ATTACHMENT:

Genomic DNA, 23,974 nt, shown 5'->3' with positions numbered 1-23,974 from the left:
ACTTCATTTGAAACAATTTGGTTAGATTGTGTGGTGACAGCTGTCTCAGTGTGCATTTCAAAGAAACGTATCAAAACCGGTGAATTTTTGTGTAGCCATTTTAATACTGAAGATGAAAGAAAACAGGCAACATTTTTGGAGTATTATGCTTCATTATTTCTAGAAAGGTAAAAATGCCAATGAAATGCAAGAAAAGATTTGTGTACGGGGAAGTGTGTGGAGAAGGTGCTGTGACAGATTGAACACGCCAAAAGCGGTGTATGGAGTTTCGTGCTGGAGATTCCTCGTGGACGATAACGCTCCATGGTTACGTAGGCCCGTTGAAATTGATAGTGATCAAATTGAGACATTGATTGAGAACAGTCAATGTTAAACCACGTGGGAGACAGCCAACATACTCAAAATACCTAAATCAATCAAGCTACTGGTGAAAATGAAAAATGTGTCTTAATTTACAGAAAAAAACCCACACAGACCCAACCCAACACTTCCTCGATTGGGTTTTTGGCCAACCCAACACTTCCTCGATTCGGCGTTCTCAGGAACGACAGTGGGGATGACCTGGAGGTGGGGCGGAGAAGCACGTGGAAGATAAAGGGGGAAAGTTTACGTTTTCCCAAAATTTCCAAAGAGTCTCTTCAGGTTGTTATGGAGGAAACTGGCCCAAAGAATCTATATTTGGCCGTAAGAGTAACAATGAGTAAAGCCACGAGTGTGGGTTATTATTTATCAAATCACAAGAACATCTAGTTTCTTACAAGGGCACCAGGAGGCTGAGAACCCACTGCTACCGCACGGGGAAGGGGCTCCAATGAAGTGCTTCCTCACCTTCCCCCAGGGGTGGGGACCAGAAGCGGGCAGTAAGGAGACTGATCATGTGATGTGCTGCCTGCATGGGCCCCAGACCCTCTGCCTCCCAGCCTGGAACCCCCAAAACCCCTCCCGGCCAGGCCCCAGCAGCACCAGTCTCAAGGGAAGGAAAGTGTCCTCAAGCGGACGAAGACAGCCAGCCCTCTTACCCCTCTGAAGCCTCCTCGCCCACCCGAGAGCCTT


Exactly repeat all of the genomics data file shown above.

Genomic DNA, 23,974 nt, shown 5'->3' with positions numbered 1-23,974 from the left:
ACTTCATTTGAAACAATTTGGTTAGATTGTGTGGTGACAGCTGTCTCAGTGTGCATTTCAAAGAAACGTATCAAAACCGGTGAATTTTTGTGTAGCCATTTTAATACTGAAGATGAAAGAAAACAGGCAACATTTTTGGAGTATTATGCTTCATTATTTCTAGAAAGGTAAAAATGCCAATGAAATGCAAGAAAAGATTTGTGTACGGGGAAGTGTGTGGAGAAGGTGCTGTGACAGATTGAACACGCCAAAAGCGGTGTATGGAGTTTCGTGCTGGAGATTCCTCGTGGACGATAACGCTCCATGGTTACGTAGGCCCGTTGAAATTGATAGTGATCAAATTGAGACATTGATTGAGAACAGTCAATGTTAAACCACGTGGGAGACAGCCAACATACTCAAAATACCTAAATCAATCAAGCTACTGGTGAAAATGAAAAATGTGTCTTAATTTACAGAAAAAAACCCACACAGACCCAACCCAACACTTCCTCGATTGGGTTTTTGGCCAACCCAACACTTCCTCGATTCGGCGTTCTCAGGAACGACAGTGGGGATGACCTGGAGGTGGGGCGGAGAAGCACGTGGAAGATAAAGGGGGAAAGTTTACGTTTTCCCAAAATTTCCAAAGAGTCTCTTCAGGTTGTTATGGAGGAAACTGGCCCAAAGAATCTATATTTGGCCGTAAGAGTAACAATGAGTAAAGCCACGAGTGTGGGTTATTATTTATCAAATCACAAGAACATCTAGTTTCTTACAAGGGCACCAGGAGGCTGAGAACCCACTGCTACCGCACGGGGAAGGGGCTCCAATGAAGTGCTTCCTCACCTTCCCCCAGGGGTGGGGACCAGAAGCGGGCAGTAAGGAGACTGATCATGTGATGTGCTGCCTGCATGGGCCCCAGACCCTCTGCCTCCCAGCCTGGAACCCCCAAAACCCCTCCCGGCCAGGCCCCAGCAGCACCAGTCTCAAGGGAAGGAAAGTGTCCTCAAGCGGACGAAGACAGCCAGCCCTCTTACCCCTCTGAAGCCTCCTCGCCCACCCGAGAGCCTT